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I like your song

I wrote a song last week. Not a piece (work / movement / composition / whatever), but an honest-to-goodness song. No twenty-five staves to orchestrate, no long form to negotiate, no overarching harmonic language, no sequencing software, and no transpositions. Just me and some manuscript paper, singin’ at the piano. You know. Like Billy Joel.

In college I would write songs at the drop of a hat. I wrote sets of them, cycles, single songs, songs with orchestra, you name it. Partly, I think it was that I knew a lot of singers. Nowadays, not as many. I would bet that if you looked at my list of works in 1994 more than half would have been vocal music in some way. After penning a vocal quartet (setting translations of Yiddish curses), a short movement for baritone and orchestra, and a single song (for the magnificent HP) written during grad school, the vocal music simply stopped. Like a needle pulled off a record. I’ve had some time since then to think about why that happened, and I honestly believe that it had nothing to do with me wanting especially to write instrumental music exclusively. It just simply worked out that way. Work begets work, and one instrumental piece (eventually) meant another, and then we just moved on from there. There were, along the way, several “Oh this is ridiculous” realizations concerning the stop in the flow of vocal lines. So then I would sit down, and maybe try and put together a useful little choral piece or something. But nothing ever came of them, and they ended up in the proverbial drawer, only to be removed for repurposing.

So I’ve started a programmed agenda of pieces to put an end to this silliness. And I’m of the mind that it’s actually better that I waited. Vocal music is so near and dear, in a way I’m glad that I’ve put some distance between it and myself, if only so I could figure out how I really wanted to write music before I got back to it again. Now that I do (no, really, I do), I think I can write some interesting stuff, incorporating everything I’ve learned about how I write from the last 10 years of composing instrumental works.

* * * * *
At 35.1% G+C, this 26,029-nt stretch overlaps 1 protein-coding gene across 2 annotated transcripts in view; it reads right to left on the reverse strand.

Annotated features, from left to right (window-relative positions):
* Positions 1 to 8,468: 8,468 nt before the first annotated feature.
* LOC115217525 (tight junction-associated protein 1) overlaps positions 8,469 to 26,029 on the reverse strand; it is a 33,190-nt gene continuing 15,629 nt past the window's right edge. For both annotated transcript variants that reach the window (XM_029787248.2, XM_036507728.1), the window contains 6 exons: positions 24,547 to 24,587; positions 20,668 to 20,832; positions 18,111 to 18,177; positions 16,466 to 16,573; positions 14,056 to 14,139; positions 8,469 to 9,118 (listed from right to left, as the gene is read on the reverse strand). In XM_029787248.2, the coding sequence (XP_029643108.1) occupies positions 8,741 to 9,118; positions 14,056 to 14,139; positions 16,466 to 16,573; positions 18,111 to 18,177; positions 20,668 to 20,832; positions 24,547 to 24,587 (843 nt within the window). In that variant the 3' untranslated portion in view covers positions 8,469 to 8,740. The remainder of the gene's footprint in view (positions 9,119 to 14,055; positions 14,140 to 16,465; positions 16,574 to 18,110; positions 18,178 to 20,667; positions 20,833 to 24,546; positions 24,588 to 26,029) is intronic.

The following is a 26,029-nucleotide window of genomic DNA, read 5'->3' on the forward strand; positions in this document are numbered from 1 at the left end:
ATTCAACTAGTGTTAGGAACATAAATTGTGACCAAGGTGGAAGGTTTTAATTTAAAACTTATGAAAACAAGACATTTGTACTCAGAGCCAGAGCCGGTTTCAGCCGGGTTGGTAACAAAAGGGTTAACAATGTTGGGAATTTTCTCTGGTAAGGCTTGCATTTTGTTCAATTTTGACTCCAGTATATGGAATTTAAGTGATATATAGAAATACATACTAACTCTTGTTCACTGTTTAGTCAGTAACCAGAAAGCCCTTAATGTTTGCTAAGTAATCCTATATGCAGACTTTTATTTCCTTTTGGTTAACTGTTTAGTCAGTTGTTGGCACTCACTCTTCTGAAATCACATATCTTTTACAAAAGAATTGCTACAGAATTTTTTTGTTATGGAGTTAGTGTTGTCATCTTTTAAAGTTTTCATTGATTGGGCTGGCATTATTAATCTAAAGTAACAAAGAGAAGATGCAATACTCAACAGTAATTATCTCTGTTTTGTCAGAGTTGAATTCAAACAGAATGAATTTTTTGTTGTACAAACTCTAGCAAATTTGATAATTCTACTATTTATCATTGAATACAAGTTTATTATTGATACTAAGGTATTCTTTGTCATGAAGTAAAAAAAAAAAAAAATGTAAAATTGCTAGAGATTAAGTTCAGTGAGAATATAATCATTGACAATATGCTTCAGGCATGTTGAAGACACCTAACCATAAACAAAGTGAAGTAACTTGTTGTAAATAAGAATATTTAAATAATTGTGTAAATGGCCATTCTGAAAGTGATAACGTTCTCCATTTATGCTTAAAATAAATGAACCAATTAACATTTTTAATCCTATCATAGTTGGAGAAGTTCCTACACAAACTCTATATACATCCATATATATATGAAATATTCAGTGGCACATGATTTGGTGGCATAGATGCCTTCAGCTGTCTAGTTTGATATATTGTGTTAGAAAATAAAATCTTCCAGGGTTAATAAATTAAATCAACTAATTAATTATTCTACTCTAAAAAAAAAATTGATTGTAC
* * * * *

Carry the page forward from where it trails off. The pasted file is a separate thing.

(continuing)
With that in mind I started writing this set of songs at the request of an old friend, and the situation couldn’t be more appropriate. EM was actually the first musician for whom I ever wrote a piece. Our 1990 collaboration was a set of 8 songs of Shel Silverstein poetry, and despite the fact that I was 18 when I wrote it, it remains to this day one of the best pieces I’ve written. (For those wondering what this piece is and why you haven’t heard it … it’s not exactly in circulation, due to multiple text-permission failures.) The new set, 16 years later, is quite a different project. This one was born out of the head of genius playwright Gary Winter (mentioned in these pages before), who, over many years, transcribed a collection of postcards he found in used book and antique stores and whatnot. The piece will be a set of these “found postcards,” for soprano and piano.

So one down. And it felt great. I forgot how much giddy fun it was. Especially these, which are not exactly pure “art song”, or lied, or however one would tend to categorize this kind of thing. There’s just too much theater-song, or cabaret flavor in there. Writing (and playing and singing) these is just way too pleasurable to be called work.

If I follow my grand plan, after this piece will come a choral set (on 13th-Century Zen poems), and finally a huge surprise project, to be unveiled later. Just take my word on that last one, because as an idea it hasn’t even walked upright, let along gotten off the ground. But it’s vocal, so now it receives all the attention it deserves to make it happen.

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